This book may be viewed as a challenge to prohibitionists to present a theory that describes the benefits of prohibition. It may also be seen as a challenge to those who recommend that prohibition be replaced with some form of decriminalization. While it may be a good transition policy, decriminalization (government drugstores, high taxation, high fines, etc.) would maintain a black market, is an unstable policy, and does not create the necessary preconditions for reversing or limiting drug abuse.

I have made use of historical analysis and applications of theory in this book, incorporating the disciplines of economics, history, criminology, sociology, and political science as needed. I have avoided using such items as estimates of elasticity and regression analysis because they are transient, unnecessary, and provide a false sense of certainty.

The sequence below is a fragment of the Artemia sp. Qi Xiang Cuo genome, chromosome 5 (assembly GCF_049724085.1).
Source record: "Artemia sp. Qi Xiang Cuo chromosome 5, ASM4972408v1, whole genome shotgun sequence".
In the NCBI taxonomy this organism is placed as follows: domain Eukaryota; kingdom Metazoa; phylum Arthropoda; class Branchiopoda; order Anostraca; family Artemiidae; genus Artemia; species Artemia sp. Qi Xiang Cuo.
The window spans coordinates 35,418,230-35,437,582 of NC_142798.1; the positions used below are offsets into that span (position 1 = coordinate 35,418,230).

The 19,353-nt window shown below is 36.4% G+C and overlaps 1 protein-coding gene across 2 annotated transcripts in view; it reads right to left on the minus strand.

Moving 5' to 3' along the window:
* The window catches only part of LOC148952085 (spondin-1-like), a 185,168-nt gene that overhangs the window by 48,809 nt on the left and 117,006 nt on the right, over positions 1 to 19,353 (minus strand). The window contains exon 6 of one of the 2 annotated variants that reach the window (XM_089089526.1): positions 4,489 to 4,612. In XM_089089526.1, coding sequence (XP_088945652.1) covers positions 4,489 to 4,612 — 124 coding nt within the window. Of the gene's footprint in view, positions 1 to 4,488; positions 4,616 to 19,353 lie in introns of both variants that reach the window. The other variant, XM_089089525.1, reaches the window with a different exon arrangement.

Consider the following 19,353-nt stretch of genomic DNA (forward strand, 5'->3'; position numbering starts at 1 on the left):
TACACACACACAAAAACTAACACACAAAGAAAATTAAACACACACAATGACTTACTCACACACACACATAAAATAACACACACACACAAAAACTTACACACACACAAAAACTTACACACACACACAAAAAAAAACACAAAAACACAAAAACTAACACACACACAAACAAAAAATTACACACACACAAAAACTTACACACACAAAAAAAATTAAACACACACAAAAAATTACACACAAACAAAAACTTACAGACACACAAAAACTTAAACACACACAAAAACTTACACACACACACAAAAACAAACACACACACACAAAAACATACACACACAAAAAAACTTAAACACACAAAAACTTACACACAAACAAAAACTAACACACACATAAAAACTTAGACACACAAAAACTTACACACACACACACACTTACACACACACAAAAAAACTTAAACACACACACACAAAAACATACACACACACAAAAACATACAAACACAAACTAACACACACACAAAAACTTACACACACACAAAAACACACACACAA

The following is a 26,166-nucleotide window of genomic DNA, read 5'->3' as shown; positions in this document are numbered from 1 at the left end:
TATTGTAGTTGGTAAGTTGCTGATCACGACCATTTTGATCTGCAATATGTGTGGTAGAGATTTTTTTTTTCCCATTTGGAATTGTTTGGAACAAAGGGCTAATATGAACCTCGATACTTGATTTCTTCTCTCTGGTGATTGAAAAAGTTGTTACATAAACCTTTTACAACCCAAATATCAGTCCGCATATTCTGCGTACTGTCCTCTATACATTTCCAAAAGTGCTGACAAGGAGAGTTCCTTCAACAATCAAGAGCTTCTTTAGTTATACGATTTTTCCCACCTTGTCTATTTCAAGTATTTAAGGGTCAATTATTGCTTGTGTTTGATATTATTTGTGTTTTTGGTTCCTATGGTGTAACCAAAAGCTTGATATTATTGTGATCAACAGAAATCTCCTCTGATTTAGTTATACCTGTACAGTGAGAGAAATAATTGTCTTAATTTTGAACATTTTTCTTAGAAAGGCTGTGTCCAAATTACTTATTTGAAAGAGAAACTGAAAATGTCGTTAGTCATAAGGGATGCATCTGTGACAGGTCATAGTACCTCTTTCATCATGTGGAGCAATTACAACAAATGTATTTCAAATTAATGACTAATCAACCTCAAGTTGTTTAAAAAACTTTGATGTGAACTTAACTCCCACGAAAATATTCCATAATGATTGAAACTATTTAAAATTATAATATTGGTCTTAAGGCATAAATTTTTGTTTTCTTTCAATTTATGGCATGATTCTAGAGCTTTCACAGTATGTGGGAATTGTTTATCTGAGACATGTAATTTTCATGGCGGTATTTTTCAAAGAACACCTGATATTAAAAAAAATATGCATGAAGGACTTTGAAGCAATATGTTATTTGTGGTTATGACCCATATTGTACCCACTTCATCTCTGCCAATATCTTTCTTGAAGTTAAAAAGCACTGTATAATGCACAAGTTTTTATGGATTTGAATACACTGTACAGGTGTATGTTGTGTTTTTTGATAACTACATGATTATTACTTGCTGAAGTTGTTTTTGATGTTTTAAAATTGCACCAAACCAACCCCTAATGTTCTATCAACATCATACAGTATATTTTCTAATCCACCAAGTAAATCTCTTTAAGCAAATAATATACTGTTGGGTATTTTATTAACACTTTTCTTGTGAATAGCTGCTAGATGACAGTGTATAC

The historical perspective transforms what might appear to be an implausible position into an eminently sensible one. The important historical aspects I examine include the role of economists in prohibitions, the origins of prohibitions, product quality, crime rates, and political corruption during prohibitions.

There is little doubt about the importance of prohibition in American history and its role in social problems. The prohibition of alcohol sales was a crucial aspect of trade and tension with the indigenous Indian Population. Temperance (along with slavery) was the primary reform movement in antebellum America, and prohibition was a determining political issue at the state and local level.